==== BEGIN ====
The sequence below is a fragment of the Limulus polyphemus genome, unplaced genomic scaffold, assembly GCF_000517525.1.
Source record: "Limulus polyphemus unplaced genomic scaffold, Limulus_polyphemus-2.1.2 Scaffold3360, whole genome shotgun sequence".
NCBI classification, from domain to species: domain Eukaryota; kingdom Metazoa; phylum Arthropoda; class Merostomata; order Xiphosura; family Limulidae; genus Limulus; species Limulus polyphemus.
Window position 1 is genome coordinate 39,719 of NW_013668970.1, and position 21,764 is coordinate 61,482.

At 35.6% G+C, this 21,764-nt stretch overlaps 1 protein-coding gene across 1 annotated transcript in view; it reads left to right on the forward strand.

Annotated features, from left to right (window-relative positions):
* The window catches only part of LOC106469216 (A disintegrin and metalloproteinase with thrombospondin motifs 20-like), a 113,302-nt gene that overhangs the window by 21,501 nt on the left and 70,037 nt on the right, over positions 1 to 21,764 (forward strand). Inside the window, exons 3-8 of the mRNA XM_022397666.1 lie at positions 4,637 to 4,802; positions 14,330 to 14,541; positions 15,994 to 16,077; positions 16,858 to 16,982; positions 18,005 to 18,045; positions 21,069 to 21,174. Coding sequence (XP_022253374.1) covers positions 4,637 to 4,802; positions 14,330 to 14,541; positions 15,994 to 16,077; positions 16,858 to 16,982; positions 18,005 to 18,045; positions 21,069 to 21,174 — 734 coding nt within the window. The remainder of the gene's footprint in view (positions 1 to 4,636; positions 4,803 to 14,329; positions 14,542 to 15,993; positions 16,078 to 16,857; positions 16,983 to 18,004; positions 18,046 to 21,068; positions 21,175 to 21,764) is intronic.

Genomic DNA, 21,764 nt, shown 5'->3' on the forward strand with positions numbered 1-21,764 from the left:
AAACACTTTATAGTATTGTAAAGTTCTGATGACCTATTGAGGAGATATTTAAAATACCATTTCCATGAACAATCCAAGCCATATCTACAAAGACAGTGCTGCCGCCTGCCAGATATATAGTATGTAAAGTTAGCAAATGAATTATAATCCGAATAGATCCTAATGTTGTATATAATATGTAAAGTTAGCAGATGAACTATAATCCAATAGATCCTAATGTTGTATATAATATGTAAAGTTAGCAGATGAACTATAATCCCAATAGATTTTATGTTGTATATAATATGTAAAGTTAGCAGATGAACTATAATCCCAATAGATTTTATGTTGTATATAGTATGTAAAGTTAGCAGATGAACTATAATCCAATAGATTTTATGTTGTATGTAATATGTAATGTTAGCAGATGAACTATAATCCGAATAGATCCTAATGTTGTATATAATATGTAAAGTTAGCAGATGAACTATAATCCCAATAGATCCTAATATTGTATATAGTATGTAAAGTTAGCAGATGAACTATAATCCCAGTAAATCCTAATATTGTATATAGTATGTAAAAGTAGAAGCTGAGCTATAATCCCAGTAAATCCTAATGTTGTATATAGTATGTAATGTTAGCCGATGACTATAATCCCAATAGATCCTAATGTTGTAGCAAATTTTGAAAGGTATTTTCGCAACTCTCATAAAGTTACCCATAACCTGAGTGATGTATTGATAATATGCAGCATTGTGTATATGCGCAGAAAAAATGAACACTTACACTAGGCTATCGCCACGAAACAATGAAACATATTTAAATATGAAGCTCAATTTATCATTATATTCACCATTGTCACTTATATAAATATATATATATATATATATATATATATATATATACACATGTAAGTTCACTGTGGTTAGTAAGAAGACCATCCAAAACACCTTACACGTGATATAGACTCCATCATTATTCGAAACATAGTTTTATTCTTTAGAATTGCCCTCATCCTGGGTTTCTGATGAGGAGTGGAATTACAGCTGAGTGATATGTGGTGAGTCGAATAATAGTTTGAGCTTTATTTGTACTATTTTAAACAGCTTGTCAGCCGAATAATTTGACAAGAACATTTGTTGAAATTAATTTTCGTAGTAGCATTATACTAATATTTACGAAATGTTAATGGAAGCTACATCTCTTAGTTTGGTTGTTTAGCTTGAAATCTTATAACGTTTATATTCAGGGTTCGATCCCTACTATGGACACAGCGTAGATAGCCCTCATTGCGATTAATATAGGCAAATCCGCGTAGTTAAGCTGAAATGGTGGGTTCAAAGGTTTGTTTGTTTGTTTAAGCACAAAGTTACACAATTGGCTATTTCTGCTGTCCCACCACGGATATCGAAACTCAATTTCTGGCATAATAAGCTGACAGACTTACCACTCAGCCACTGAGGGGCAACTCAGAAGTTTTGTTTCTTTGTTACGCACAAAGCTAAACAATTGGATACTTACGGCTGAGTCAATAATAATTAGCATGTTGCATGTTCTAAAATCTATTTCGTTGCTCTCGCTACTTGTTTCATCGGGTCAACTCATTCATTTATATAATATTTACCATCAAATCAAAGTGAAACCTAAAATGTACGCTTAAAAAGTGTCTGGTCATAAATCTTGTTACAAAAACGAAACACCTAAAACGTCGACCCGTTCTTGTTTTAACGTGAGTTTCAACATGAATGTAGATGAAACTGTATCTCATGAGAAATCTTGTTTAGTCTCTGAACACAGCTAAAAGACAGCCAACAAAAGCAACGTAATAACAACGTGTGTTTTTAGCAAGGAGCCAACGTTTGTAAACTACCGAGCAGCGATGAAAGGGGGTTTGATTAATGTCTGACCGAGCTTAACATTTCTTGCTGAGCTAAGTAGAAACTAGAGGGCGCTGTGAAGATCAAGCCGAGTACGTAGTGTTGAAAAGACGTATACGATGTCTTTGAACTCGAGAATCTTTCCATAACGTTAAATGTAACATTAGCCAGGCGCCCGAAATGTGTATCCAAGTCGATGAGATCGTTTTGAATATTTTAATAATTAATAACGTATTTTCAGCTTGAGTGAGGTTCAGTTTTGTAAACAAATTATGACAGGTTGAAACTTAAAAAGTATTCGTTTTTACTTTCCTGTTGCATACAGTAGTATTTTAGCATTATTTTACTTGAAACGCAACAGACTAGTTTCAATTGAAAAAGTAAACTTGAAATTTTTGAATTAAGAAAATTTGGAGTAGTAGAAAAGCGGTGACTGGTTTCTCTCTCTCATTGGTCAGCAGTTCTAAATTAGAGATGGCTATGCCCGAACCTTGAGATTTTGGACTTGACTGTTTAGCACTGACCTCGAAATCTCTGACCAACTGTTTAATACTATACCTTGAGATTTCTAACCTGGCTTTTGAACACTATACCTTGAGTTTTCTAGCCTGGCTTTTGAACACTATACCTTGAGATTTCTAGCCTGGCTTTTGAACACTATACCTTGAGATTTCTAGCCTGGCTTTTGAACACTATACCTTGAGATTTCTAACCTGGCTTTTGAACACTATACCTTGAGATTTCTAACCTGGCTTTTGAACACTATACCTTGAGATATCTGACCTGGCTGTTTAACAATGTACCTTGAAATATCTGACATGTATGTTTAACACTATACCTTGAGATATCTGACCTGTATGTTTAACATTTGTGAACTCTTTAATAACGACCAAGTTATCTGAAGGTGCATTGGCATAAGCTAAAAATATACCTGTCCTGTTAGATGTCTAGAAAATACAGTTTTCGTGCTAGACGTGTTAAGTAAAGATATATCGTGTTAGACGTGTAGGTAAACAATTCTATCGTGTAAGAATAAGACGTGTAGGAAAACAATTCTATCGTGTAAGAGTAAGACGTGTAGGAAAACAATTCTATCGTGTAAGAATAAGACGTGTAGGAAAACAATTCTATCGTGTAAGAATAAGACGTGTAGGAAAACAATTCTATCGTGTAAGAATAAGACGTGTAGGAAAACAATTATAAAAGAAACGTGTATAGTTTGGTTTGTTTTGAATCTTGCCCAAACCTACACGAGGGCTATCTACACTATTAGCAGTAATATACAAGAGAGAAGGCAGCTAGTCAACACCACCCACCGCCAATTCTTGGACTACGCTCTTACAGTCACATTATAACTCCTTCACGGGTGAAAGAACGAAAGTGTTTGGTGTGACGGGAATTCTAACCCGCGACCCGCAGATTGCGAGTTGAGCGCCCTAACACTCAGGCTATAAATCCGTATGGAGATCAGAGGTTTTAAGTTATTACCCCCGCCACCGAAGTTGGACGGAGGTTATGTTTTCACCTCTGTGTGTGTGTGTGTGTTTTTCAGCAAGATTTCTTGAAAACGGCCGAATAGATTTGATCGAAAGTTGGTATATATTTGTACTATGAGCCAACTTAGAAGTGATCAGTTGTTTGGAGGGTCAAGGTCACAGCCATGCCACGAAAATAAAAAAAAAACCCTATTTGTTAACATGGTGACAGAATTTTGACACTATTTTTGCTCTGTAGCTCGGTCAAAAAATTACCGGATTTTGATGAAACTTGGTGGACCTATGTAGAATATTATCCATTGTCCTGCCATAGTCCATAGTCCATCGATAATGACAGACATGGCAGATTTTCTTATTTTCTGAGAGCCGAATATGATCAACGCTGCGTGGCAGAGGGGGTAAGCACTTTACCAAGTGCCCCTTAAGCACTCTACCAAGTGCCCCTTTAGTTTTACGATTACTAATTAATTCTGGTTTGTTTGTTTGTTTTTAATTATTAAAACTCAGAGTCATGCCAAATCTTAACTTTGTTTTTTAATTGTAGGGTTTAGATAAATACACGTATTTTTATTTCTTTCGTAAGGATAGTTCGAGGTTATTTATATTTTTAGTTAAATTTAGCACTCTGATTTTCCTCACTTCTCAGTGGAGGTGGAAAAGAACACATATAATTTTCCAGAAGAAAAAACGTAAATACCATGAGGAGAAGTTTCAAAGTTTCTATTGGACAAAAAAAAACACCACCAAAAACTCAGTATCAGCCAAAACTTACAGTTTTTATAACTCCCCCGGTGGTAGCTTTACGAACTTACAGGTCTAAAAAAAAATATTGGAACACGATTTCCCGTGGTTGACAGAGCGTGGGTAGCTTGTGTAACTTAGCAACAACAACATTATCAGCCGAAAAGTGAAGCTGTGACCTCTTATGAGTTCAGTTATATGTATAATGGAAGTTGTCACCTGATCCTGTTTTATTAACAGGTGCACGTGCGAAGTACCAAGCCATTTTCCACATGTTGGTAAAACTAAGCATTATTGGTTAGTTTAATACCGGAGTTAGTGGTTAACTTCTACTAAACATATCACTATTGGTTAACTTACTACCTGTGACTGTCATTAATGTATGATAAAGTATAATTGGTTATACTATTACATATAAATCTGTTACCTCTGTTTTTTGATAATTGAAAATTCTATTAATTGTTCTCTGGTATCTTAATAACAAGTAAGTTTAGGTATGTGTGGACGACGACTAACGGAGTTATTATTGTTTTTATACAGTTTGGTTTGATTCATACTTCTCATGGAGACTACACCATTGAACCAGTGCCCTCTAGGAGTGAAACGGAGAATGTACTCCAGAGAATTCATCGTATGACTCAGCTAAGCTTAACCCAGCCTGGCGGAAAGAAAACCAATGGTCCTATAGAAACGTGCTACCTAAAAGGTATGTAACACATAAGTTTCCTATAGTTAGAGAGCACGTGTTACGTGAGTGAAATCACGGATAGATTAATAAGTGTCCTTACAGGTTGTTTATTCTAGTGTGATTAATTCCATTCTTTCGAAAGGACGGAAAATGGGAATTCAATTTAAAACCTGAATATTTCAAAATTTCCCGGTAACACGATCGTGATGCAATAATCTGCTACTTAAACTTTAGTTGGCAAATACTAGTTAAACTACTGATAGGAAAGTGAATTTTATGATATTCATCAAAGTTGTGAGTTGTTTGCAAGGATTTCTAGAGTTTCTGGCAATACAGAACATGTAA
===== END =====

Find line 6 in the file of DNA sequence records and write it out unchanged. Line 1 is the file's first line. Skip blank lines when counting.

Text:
Annotated features, from left to right (window-relative positions):